The sell me this pen and walk me through the sales process are old archaic failed attempts to find the right candidate.
Yet it is still prevalent in the information age?
Quite disturbing if you were to ask me. Especially since access to new information, which may prove your practice wrong and/or inferior – is readily available. (Click here to learn more…)
Who is to blame here?
Well, the organization is of course in this example. One by allowing someone so young and inexperienced to yield such power.
Which brings me to a much larger and significant issue.
Checks and balances – everyone seems to just go through the motions, check a box, stay out of trouble.
Anything and everything to “stay employed.”
It’s this mentality that predicates or elicits malfeasance. What I have labeled the “Hear No Evil Mantra.”
You know this theory well and practice it regularly.
You hear, see, and speak – no evil.
You Mind Your Own Business to stay employed and/or out of trouble.
The causation for this correlation, or its “street-name” – is better known as – “snitches get stitches.”
I and my minority brethren, who grew up on the “other side of town” know this theory well. I’ll digress since those transgressions are a separate diatribe.
So, we go about the minutia, just another cog in the machine, a brick in the wall. We sit, we stay, and we obey. Always ready to toe the line.
We stay out of trouble, and more importantly we mind our own business.
We do this so well, as my favorite Led Zeppelin song said so eloquently.
“It’s Nobody’s Fault But Mine.”
What is more, is the obsession society has with Zombies, not realizing the majority are walking zombies themselves.
Turning their cheeks, minding their own business, toeing the line enjoying the mantra.
Mindless zombies sound bad, and bias, but I could be wrong. I could also be right, and if I can be right and wrong, when is it right?
Mindless in my opinion doesn’t have any correlation to intelligence. I’ve seen some really intelligent people be stupid mindless fucks.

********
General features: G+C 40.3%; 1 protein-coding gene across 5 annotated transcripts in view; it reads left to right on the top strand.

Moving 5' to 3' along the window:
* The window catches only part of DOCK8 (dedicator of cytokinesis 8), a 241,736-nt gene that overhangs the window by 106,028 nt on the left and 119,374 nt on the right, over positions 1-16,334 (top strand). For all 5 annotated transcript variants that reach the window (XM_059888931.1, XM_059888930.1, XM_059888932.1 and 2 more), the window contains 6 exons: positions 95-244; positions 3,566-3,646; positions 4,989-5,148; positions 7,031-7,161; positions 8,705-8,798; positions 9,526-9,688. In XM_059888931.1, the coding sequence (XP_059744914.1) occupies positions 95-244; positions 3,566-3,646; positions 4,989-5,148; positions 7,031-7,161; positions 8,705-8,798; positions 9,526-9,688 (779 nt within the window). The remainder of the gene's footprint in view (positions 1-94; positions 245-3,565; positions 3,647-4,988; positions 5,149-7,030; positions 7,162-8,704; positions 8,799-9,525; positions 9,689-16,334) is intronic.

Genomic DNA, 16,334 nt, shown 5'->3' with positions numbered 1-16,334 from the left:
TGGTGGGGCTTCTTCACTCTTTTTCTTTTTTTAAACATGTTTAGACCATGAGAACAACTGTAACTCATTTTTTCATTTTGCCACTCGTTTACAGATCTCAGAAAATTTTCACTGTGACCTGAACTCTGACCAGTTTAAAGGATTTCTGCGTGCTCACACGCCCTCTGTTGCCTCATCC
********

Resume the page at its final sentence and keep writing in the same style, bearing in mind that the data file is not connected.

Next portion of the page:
This is the reality – we live in an interconnected, always-on, tethered society. Obsessed with all things considered.
For me this is the clearest form of indignation for a society.
What are all things considered? Especially in your filtered “echo-chamber.”
Talk about mindless zombies. We refuse to get involved, we only want to see or hear what makes us feel accomplished.
Like cat videos, and what you had to eat. We immediately, block, unfriend, or filter anyone who annoys our;
Happy go lucky everyone is a model, entrepreneur, shiny happy people, buy my Herbalife, this is what I had to eat, look at me now, everything is wonderful – feed constantly on replay.Mr. Exhausting Monotonous
We all seek social acceptance, not recognizing, the self-aggrandizing behavior while denying the continued damages to society.
I note, though self-inflected wounds no doubt. What a great way to get back to my original title.
The story is a millennial, interviewing a Gen-X with a twenty-year work history.
We already know how this is going to end.
Needless to say – if your gut feeling is – that it isn’t going to go well, trust your instincts.
The call did not go well, and the interviewee received the breaking up through text email.
Hey, you were great, so great we will keep your resume on file, call me maybe.
An exercise in futility, but more importantly the feeling of rejection.
Not a call, no feedback or constructive criticism, all gone.
Things I grew up experiencing – back when people would give you advice – and try to help you progress.
Now everyone minds their own business.
Companies continue to allow “great players” to be “horrible coaches.”
People toe the line knowing the damage the horrible coaches are doing, but no one speaks up.
Worse, if you do – you are classified as being “too negative.”
The ripple effect this has on society continues to decimate the working class.
The working-class psyche, continues to get trampled underfoot. Yet we, turn the blind eye, ignore the signs, the writings on the wall, et al, just to stay employed.
Gen-X is the forgotten one.
We were raised with an iron fist, we’ve been around since Al Gore invented the internet. Could still drive stick, went to college/university got a degree with loans we can never pay off, obeyed the rules, still say Sir or Mam, hold the door open for others, say excuse me and bless you when someone sneezes, didn’t cause any trouble, and above all we;
Minded our own Business
Why you may ask, are we experiencing old behavior as adults in the workforce? I note, which we thought or expected by now, we shouldn’t be dealing with?
I mean, we graduated High School decades ago, and somehow; things have not changed and we are still dealing with cliques, favoritism, and the worse – the browned nose kiss-ass.
All in part to the “Fake it till you Make it” mantra. And those who feed others the Kool-aid enough to get them to punch drunk.
The hype, the fluff, the Flunk Phenomena. Then we wonder, why things have gone awry? If you see something, say something, above all speak up.
There is a right way to do things, and there is a wrong way to do things. Allowing others to continue to degrade your work culture hurts everyone.
In the end the cuts, the bruises, the shattered life, cannot be fixed if you don’t start removing the stitches.